From the plaintiffs’ perspective, Katz agreed that the outcome of Standard Fire was not surprising, and he went as far as to say that the outcome was correct, noting that plaintiffs’ attorneys shouldn’t be afraid of the federal courts.  Although the holding of Amgen was favorable to plaintiffs, Katz noted an issue that should be of great concern to plaintiffs, and that is the commentary from the conservative wing of the court suggesting that they might be willing to revisit the fraud-on-the-market presumption adopted in Basic Inc. v. Levinson.  Katz sees the potential of a 4-4 split on that issue, with Chief Justice Roberts being the deciding vote.  He predicts market studies being commissioned by both sides over the coming years to demonstrate or disprove the continued efficiency of the markets.

Comcast, Katz noted, caused a collective sigh of relief in the plaintiffs’ bar because it does not go as far as many would have feared by requiring Daubert hearings at the class certification phase.  He noted that one positive impact for plaintiffs arising from the “death of Eisen” (the rejection in decisions like Wal-Mart and Comcast of the idea that merits questions were off-limits at the class certification phase) is that it gives plaintiffs’ counsel an opportunity to obtain merits discovery much earlier in a case than was allowed previously.  On the other hand, Katz expressed fear about the possibility that the Court is trying to raise the bar for plaintiffs with a subtle change in the language about what common proof is necessary on the issue of damages.  Where earlier decisions required that damages be “susceptible to classwide proof,” the Comcast majority phrased the standard as requiring the plaintiff to “prove classwide damages.”  Katz predicts that defendants will argue that this means damages must be uniform, as opposed to simply being susceptible to formulaic calculation.  He noted, however, that the few lower courts that have interpreted Comcast so far have rejected a broad application of the decision.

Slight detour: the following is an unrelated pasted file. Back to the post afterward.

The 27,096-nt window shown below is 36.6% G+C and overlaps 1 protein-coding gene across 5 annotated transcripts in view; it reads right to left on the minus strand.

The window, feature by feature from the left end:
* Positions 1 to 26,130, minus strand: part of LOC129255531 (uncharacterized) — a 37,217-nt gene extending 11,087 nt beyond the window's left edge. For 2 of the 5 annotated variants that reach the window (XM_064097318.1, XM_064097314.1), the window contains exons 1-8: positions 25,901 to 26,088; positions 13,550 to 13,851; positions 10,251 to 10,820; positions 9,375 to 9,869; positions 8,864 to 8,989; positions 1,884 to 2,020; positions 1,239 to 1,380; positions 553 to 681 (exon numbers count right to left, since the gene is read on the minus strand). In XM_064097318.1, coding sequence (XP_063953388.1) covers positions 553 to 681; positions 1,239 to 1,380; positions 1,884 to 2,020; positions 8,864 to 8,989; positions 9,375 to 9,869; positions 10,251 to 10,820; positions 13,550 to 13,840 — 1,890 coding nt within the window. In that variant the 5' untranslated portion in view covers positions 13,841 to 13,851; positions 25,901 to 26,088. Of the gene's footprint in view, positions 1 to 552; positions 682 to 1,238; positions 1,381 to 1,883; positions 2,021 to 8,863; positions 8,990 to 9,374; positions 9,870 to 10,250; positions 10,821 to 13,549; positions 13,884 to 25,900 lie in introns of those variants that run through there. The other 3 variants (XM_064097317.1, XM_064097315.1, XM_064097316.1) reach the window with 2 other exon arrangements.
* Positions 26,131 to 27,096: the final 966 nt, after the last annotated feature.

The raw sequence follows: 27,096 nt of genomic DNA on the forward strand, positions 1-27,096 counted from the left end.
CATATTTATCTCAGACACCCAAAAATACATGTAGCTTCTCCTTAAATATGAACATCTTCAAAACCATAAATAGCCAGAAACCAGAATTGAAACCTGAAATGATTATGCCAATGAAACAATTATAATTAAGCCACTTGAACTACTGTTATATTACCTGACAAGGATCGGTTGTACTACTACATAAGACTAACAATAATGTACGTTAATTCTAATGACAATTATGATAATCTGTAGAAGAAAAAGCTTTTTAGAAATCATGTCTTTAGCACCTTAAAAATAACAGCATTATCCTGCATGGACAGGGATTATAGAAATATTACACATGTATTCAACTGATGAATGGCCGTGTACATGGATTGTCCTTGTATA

Fitzpatrick combined philosophical commentary about the evolution of class actions with some practical tips for defense lawyers.  Standard Fire, he argued, is proof that judicial hellholes still exist.  He pointed to Amgen as an example of the dangers of accepting conventional wisdom, pointing out that the outcome in that case might well have been different if the defendants had stipulated to the existence of an efficient market.

Comcast, Fitzpatrick said, provides an opportunity for defendants to prevail at the class certification stage by discrediting a plaintiffs’ expert.  Focus not just on the opinions themselves, he suggested, but also on 1) the existence of bias; 2) the expert’s credentials, and 3) flaws in the methodology.  Scour the country for transcripts about the plaintiffs’ experts.  Look at misstatements and exaggerations in the expert’s CV.  Make sure you find and read all of their prior statements in books, media, and transcripts.  Just as important, Fitzpatrick reminded defense practitioners, is the make sure to prepare your own experts for class certification.

Read Full Post »

An article posted by my colleagues Judy Selby and Zack Rosenberg in the BakerHostetler Class Action Lawsuit Defense Blog raises some important issues for any company that could find itself the target of a class action lawsuit.  With the proliferation of data privacy and other consumer class actions, that’s just about any company these days.  The article, titled Courts Are Liberally Construing Litigation Insurance Coverage for Class Action Defenses and So Should Defendants, addresses the important issue of liability insurance covering class action lawsuits.  

I’m often surprised in speaking with in-house attorneys and risk management personnel that they are unaware of the extent to which their current insurance coverage might protect them if they were ever sued in a class action, and that they have not considered certain types of specialty lines insurance, such as cyber risk insurance, that might protect them from potentially catastrophic liability and defense costs arising out of a class action.  This is an especially important consideration for companies in industries that aren’t frequently targeted in class actions, because those companies may not think about the benefits of insurance protection until it’s too late.

Read Full Post »